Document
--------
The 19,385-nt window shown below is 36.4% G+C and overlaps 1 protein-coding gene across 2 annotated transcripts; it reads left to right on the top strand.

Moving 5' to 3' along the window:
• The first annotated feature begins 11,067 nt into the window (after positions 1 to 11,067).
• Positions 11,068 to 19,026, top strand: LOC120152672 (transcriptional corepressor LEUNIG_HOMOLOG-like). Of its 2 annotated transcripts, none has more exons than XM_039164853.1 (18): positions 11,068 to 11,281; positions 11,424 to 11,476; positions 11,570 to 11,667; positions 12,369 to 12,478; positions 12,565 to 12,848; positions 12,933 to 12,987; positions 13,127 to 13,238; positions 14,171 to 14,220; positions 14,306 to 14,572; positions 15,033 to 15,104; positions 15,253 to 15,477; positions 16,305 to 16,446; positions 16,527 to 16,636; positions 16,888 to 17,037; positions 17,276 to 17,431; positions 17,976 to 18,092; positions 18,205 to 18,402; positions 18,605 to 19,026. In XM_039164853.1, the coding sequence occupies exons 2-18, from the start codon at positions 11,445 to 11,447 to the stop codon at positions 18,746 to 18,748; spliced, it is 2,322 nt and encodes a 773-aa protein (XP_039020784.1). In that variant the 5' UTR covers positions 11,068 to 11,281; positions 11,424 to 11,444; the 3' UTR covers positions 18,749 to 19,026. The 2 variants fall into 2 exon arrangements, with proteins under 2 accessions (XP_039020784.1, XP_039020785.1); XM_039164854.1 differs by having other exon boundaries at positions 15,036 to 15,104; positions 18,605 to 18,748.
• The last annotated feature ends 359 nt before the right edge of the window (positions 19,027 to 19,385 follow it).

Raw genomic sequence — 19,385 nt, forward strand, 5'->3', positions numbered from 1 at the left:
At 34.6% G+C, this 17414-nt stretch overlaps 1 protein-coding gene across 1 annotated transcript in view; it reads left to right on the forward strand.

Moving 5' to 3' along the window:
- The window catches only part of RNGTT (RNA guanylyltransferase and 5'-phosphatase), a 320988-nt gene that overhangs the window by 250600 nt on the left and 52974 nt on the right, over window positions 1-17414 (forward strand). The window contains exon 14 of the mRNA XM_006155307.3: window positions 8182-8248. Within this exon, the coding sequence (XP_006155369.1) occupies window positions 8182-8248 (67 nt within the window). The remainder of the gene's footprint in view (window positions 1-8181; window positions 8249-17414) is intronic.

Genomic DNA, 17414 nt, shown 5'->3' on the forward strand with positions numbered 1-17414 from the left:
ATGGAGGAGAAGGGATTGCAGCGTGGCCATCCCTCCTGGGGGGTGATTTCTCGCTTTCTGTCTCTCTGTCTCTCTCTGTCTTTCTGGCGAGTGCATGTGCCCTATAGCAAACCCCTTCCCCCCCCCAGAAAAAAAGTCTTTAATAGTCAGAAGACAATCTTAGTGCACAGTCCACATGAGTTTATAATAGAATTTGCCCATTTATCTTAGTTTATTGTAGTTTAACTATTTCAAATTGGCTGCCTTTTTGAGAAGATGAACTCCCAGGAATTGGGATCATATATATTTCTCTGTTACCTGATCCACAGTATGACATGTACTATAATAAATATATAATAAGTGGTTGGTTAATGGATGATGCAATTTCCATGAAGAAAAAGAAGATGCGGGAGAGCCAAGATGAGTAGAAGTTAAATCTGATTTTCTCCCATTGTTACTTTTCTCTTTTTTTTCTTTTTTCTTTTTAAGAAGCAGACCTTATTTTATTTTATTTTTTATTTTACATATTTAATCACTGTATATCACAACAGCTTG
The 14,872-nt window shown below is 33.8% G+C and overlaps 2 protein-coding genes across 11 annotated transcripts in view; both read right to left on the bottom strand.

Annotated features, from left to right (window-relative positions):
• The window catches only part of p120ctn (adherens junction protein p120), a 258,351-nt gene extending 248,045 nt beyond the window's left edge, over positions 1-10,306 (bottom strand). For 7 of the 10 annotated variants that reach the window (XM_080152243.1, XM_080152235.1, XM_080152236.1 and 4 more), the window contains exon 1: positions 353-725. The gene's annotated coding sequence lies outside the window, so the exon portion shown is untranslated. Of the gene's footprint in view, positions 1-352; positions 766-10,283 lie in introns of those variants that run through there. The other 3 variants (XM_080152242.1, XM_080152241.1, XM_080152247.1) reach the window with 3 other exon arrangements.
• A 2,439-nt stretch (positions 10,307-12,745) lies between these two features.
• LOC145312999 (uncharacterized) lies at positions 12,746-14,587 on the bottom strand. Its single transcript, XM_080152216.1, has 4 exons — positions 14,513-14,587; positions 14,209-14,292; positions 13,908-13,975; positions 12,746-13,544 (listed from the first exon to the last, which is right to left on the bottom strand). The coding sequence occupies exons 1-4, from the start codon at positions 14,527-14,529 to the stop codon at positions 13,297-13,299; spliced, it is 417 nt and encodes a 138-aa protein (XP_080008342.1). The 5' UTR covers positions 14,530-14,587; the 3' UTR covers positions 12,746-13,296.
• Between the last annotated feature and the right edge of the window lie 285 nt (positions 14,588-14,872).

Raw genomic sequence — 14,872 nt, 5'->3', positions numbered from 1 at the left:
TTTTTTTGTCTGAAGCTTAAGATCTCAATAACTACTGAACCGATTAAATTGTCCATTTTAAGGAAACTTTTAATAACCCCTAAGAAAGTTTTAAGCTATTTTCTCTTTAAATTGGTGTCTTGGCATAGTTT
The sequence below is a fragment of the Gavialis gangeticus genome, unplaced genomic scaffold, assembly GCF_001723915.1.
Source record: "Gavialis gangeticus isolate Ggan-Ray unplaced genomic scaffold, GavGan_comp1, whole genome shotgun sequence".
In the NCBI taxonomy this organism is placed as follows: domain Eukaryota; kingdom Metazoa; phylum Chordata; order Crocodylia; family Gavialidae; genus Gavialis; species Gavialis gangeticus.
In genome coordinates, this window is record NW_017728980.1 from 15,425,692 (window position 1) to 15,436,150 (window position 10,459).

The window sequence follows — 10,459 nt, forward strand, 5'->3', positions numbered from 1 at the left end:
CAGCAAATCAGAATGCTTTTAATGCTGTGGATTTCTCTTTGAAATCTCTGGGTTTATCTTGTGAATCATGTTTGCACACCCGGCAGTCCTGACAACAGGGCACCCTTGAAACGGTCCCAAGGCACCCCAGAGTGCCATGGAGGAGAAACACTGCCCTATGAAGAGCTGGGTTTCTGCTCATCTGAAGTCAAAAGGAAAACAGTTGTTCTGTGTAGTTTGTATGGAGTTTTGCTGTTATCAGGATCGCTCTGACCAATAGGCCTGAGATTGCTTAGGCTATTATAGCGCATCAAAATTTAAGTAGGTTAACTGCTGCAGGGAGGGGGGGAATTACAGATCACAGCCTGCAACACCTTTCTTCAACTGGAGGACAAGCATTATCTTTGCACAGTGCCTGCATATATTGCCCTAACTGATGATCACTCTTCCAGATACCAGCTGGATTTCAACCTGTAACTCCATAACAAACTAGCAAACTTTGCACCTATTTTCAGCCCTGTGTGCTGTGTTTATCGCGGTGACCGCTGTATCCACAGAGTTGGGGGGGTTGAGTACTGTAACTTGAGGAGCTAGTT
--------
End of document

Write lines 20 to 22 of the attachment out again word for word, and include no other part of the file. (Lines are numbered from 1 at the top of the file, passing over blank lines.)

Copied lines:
The sequence below is a fragment of the Gavialis gangeticus genome, unplaced genomic scaffold, assembly GCF_001723915.1.
Source record: "Gavialis gangeticus isolate Ggan-Ray unplaced genomic scaffold, GavGan_comp1, whole genome shotgun sequence".
In the NCBI taxonomy this organism is placed as follows: domain Eukaryota; kingdom Metazoa; phylum Chordata; order Crocodylia; family Gavialidae; genus Gavialis; species Gavialis gangeticus.